Because they are in popular demand for weddings, Morgan employs a special method of holding double peonies, which maintain their shape best, for up to two months. When the round buds begin to show color and feel soft “like a marshmallow” when squeezed, she cuts them and strips all but the topmost leaves. Instead of storing them in water, she stacks them—dry—on shelves in her walk-in cooler. (The same technique can be accomplished in a refrigerator.) When you’re ready to use the peonies, she says, “You recut them, put them in warm water and they come back to life.”

In addition to flower farming, Morgan runs another happy business: Pharsalia has been a wedding venue since 2007. Most of the brides who wed at Pharsalia choose to use Morgan’s flowers. She often arranges the flowers herself or helps the bridal party make their own bouquets and boutonnières. The peonies she grows in abundance are among the most popular of all wedding flowers, particularly the double pale-pink and creamy varieties.

Pharsalia is, indeed, a storybook setting for weddings. Couples usually choose to marry on the lawn in front of the white, Federal-style house with DePriest Mountain, the highest peak in Nelson County, presiding in the background. Perched in the foothills and surrounded by family-run vineyards and orchards, Pharsalia commands a view of the Tye River valley below. Built in 1814, Pharsalia was a wedding gift for Morgan’s great-great-grandfather, William Massie, from his father, Major Thomas Massie, a distinguished Revolutionary War veteran. (The estate was named for “Pharsalia,” an epic poem by the Roman poet Lucan about the Battle of Pharsalus in northern Greece between Julius Caesar and Pompey the Great.)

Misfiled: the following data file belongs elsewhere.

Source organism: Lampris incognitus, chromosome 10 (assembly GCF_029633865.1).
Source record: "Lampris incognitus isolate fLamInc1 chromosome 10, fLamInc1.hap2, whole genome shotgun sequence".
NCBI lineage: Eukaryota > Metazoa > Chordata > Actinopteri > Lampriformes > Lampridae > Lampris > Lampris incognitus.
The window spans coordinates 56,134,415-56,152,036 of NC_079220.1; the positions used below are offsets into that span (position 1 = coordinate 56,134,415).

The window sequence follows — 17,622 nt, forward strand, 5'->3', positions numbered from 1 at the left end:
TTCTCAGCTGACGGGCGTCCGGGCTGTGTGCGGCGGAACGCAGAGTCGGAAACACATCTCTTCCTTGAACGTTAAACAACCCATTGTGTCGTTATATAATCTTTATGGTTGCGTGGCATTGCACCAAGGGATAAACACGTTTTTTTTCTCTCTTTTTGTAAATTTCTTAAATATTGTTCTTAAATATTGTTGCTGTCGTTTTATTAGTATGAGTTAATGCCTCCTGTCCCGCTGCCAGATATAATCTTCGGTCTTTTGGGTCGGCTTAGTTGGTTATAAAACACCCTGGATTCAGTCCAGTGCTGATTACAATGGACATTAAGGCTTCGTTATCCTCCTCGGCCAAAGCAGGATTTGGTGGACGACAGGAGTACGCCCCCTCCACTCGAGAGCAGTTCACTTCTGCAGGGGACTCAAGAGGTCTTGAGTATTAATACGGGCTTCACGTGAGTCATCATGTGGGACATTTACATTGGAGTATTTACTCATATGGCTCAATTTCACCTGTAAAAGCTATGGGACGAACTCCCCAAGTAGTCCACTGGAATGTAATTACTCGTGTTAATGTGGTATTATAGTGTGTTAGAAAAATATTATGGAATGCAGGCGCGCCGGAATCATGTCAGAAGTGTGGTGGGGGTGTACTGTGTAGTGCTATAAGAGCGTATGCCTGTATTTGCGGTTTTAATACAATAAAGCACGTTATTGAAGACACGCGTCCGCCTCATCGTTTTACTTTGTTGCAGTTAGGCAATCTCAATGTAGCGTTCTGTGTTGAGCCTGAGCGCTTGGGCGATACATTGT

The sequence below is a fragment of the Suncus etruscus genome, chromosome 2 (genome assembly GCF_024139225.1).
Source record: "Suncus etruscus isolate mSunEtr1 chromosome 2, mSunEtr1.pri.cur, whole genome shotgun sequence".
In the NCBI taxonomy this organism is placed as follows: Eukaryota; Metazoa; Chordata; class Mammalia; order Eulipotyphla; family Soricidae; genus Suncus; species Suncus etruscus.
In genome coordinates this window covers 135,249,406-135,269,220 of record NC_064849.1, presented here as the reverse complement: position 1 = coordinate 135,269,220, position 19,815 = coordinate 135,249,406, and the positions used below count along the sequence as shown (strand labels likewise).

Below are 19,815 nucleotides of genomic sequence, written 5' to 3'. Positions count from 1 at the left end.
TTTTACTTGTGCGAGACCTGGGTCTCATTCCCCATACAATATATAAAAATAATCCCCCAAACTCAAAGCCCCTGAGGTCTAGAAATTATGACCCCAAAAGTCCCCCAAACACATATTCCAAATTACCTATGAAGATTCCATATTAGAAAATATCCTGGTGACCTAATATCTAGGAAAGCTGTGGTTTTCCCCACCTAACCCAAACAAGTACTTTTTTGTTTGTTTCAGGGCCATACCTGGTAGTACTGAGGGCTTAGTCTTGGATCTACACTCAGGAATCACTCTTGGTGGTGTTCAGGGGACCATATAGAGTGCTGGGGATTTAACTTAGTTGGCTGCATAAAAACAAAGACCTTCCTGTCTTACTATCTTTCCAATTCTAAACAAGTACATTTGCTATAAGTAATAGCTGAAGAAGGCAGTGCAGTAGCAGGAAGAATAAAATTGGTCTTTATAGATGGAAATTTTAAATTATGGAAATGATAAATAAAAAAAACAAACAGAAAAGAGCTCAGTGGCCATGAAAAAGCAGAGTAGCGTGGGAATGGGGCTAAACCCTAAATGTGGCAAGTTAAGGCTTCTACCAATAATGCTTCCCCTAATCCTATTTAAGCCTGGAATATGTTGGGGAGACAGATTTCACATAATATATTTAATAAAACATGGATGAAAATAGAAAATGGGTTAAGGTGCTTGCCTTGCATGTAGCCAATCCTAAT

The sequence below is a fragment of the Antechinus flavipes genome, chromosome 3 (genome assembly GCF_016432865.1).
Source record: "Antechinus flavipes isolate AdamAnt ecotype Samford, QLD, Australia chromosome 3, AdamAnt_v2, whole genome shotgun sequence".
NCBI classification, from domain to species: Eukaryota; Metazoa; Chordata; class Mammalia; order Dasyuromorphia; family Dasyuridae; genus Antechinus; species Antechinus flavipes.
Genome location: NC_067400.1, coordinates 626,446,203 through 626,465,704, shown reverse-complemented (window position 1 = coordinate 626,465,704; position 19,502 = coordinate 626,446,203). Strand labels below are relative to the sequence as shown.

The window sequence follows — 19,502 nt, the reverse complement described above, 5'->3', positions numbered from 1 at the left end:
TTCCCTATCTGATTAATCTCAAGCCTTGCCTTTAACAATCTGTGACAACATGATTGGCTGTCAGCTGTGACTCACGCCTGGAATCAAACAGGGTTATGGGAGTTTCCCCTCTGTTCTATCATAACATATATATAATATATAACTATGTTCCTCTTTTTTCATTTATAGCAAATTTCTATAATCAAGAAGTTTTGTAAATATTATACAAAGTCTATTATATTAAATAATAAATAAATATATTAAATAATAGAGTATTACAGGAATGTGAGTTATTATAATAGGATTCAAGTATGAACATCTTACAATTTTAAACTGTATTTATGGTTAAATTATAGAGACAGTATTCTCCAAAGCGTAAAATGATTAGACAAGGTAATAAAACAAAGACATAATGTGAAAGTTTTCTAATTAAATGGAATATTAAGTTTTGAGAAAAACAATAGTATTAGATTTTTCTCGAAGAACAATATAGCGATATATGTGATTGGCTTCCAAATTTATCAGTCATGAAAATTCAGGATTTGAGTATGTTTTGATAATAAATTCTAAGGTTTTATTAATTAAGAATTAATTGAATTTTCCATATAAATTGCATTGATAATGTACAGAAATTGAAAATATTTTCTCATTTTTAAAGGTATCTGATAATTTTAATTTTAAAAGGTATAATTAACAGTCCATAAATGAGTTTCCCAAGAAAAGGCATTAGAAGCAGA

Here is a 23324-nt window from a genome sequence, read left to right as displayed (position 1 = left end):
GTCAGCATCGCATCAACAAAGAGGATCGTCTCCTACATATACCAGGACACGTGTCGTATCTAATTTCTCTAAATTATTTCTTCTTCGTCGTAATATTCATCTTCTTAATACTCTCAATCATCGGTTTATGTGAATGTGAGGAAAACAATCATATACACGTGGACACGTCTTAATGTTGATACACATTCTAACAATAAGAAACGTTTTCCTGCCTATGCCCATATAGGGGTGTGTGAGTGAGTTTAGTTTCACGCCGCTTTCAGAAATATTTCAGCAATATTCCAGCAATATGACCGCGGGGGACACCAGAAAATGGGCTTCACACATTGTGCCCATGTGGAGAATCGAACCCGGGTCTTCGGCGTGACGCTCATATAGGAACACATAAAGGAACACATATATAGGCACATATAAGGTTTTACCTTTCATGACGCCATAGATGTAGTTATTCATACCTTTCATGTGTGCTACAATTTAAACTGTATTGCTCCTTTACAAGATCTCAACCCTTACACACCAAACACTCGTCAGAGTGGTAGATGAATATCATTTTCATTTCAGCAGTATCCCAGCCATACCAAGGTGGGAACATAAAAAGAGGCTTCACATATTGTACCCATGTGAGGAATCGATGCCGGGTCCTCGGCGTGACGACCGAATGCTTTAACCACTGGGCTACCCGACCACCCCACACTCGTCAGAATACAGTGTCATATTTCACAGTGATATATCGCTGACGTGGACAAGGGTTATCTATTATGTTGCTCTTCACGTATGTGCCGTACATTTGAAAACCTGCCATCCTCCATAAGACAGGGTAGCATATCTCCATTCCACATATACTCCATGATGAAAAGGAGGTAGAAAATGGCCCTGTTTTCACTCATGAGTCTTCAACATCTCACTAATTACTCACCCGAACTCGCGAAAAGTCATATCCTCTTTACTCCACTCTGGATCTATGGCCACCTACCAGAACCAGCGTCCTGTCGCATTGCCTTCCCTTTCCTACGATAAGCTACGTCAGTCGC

An enterprising, experimental farmer, William Massie grew Pharsalia into a successful, 10,000-acre plantation yielding wheat, hops, tobacco, apples and smoked hams. Remarkably, many of the original outbuildings, including barns, an ice house, a smokehouse, a kitchen, laundry and slave quarters are still in use today, albeit for different purposes, and give the estate a character worthy of its place on the National Register of Historic Places and the Virginia Landmarks Register.